Garbage dump collapse kills 19 in Sri Lanka

Soldiers use an excavator to dig through tonnes of rubbish to look for victims after a 91m-high garbage dump crashed on homes in Kolonnawa, Colombo, on Friday, leaving 19 people dead. The authorities said the death toll would have been much higher ha
Soldiers use an excavator to dig through tonnes of rubbish to look for victims after a 91m-high garbage dump crashed on homes in Kolonnawa, Colombo, on Friday, leaving 19 people dead. The authorities said the death toll would have been much higher had most residents not evacuated their homes because of heavy rain before the disaster happened.PHOTO: REUTERS

COLOMBO • Sri Lankan soldiers dug through rubbish with their bare hands yesterday looking for survivors after a huge garbage mountain collapsed, destroying 145 homes and killing at least 19 people.

Four children were among the dead following Friday's incident in Kolonnawa on the north-eastern edge of the capital Colombo, national hospital spokesman Pushpa Soysa said.

The 91m-high dump came crashing down on neighbouring homes as the country marked the traditional new year.

"We remain on standby, some people who were pulled out of wrecked homes were brought in overnight," Ms Soysa said.

"Five of them have succumbed to their injuries."

Hundreds of troops dug through tonnes of rubbish looking for survivors, while two heavy earth-moving machines were also deployed.

The police said a total of 145 homes, mostly shacks, were destroyed when a side of the garbage mountain came crashing down on Friday following heavy rain the previous day and a fire hours earlier.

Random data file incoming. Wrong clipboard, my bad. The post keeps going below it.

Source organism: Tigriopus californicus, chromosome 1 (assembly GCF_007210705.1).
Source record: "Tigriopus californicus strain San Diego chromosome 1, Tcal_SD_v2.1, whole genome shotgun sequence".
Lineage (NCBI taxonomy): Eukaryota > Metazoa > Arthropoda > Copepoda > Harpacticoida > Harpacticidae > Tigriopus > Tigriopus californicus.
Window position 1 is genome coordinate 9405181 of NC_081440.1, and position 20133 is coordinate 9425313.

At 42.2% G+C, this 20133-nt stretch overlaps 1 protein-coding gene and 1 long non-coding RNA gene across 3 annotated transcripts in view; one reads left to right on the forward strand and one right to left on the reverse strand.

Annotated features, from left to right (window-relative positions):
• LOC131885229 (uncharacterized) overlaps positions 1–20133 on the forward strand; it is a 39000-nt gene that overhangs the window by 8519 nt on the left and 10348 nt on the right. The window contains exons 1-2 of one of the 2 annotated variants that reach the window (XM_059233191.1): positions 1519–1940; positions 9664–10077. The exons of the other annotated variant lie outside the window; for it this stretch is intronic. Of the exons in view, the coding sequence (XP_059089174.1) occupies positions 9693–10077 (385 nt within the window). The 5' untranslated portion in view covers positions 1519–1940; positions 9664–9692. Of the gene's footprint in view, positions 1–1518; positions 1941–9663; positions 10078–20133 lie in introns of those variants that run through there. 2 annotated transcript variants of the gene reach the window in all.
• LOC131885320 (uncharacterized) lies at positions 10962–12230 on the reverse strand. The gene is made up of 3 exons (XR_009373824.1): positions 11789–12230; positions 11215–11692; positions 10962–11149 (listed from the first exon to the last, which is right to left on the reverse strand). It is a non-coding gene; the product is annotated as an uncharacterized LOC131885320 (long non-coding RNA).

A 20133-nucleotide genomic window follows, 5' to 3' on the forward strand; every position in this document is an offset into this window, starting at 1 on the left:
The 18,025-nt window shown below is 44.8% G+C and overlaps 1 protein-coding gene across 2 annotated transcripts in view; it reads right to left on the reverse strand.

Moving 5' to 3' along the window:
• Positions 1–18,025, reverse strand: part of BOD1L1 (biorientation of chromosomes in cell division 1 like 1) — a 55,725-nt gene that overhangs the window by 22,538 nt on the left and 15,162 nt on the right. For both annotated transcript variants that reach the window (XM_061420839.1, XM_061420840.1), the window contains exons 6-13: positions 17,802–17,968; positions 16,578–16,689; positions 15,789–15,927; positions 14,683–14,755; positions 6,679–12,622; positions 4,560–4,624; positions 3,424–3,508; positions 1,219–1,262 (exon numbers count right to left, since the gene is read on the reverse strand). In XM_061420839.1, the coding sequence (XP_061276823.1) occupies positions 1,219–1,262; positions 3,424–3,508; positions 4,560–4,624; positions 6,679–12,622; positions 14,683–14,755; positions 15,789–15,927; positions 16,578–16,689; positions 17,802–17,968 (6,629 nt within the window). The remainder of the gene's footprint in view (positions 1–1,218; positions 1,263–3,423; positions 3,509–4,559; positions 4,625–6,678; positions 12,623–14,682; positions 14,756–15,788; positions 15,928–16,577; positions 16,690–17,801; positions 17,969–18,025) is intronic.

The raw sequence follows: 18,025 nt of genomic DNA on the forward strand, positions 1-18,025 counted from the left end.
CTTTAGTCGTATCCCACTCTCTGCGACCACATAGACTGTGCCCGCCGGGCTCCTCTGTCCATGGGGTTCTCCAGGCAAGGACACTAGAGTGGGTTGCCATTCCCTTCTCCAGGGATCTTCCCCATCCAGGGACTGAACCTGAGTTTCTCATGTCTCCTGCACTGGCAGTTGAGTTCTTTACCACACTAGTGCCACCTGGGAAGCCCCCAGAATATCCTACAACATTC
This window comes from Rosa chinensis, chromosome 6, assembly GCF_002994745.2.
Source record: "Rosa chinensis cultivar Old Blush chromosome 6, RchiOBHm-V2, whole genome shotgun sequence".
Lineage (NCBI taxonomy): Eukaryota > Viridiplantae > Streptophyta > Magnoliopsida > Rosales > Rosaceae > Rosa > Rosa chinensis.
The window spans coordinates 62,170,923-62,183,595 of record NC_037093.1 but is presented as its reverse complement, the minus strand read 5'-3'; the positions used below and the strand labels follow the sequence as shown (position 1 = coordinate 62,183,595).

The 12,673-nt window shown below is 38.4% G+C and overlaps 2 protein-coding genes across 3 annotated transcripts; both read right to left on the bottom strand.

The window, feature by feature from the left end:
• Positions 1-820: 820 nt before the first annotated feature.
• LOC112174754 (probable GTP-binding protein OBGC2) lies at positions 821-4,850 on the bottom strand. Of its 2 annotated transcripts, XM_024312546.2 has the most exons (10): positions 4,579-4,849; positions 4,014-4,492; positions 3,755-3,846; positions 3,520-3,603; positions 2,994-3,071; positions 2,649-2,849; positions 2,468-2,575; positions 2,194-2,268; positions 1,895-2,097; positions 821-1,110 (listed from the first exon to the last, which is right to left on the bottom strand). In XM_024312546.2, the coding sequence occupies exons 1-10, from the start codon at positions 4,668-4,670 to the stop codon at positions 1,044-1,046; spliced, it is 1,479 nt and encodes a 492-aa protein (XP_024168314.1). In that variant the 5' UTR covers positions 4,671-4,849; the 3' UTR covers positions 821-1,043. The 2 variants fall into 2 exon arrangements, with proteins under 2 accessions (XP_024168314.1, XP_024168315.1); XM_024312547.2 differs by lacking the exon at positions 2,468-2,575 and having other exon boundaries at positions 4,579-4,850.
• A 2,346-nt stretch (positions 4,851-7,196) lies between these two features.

They said 625 people were given temporary shelter at a government-run school as the authorities looked for alternative accommodation for those living near the dump.

Many residents had evacuated their homes before the disaster because of the heavy rain.

"The casualties would have been much higher if most people had not left their homes earlier in the day," a disaster management official told reporters at the site.

About 800 tonnes of solid waste is added daily to the open dump, angering residents who live nearby.

Sri Lanka's Parliament was warned recently that the 23 million tonnes of garbage rotting at Kolonnawa was a serious health hazard.

Efforts are under way to build an electricity plant that could transform the solid waste into fuel.

AGENCE FRANCE-PRESSE

A version of this article appeared in the print edition of The Sunday Times on April 16, 2017, with the headline 'Garbage dump collapse kills 19 in Sri Lanka'. Print Edition | Subscribe